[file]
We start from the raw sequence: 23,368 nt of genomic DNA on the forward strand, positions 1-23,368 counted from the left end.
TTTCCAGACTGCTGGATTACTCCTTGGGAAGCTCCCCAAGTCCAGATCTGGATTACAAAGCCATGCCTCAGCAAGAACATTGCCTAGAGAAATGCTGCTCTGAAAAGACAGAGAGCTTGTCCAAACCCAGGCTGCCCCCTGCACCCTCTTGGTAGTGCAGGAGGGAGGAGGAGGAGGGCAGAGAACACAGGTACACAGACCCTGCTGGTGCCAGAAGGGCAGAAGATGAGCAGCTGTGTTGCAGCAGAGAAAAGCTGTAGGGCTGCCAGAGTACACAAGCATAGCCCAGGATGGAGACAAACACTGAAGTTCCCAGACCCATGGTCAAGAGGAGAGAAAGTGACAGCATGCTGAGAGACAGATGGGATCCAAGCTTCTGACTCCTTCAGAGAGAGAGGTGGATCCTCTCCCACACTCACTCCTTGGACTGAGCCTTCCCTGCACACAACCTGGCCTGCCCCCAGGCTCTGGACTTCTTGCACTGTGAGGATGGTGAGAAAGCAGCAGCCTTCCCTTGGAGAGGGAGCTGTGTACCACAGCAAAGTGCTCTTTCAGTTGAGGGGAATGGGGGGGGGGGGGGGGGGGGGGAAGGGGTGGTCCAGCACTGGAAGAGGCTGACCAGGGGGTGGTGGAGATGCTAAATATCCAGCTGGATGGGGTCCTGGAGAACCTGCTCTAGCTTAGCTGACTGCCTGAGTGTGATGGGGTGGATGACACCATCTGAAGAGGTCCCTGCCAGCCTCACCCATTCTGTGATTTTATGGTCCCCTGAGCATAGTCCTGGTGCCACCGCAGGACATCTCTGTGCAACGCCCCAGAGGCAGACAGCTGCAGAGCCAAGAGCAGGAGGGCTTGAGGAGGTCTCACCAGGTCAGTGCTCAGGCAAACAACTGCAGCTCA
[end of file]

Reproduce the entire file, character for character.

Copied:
We start from the raw sequence: 23,368 nt of genomic DNA on the forward strand, positions 1-23,368 counted from the left end.
TTTCCAGACTGCTGGATTACTCCTTGGGAAGCTCCCCAAGTCCAGATCTGGATTACAAAGCCATGCCTCAGCAAGAACATTGCCTAGAGAAATGCTGCTCTGAAAAGACAGAGAGCTTGTCCAAACCCAGGCTGCCCCCTGCACCCTCTTGGTAGTGCAGGAGGGAGGAGGAGGAGGGCAGAGAACACAGGTACACAGACCCTGCTGGTGCCAGAAGGGCAGAAGATGAGCAGCTGTGTTGCAGCAGAGAAAAGCTGTAGGGCTGCCAGAGTACACAAGCATAGCCCAGGATGGAGACAAACACTGAAGTTCCCAGACCCATGGTCAAGAGGAGAGAAAGTGACAGCATGCTGAGAGACAGATGGGATCCAAGCTTCTGACTCCTTCAGAGAGAGAGGTGGATCCTCTCCCACACTCACTCCTTGGACTGAGCCTTCCCTGCACACAACCTGGCCTGCCCCCAGGCTCTGGACTTCTTGCACTGTGAGGATGGTGAGAAAGCAGCAGCCTTCCCTTGGAGAGGGAGCTGTGTACCACAGCAAAGTGCTCTTTCAGTTGAGGGGAATGGGGGGGGGGGGGGGGGGGGGGAAGGGGTGGTCCAGCACTGGAAGAGGCTGACCAGGGGGTGGTGGAGATGCTAAATATCCAGCTGGATGGGGTCCTGGAGAACCTGCTCTAGCTTAGCTGACTGCCTGAGTGTGATGGGGTGGATGACACCATCTGAAGAGGTCCCTGCCAGCCTCACCCATTCTGTGATTTTATGGTCCCCTGAGCATAGTCCTGGTGCCACCGCAGGACATCTCTGTGCAACGCCCCAGAGGCAGACAGCTGCAGAGCCAAGAGCAGGAGGGCTTGAGGAGGTCTCACCAGGTCAGTGCTCAGGCAAACAACTGCAGCTCA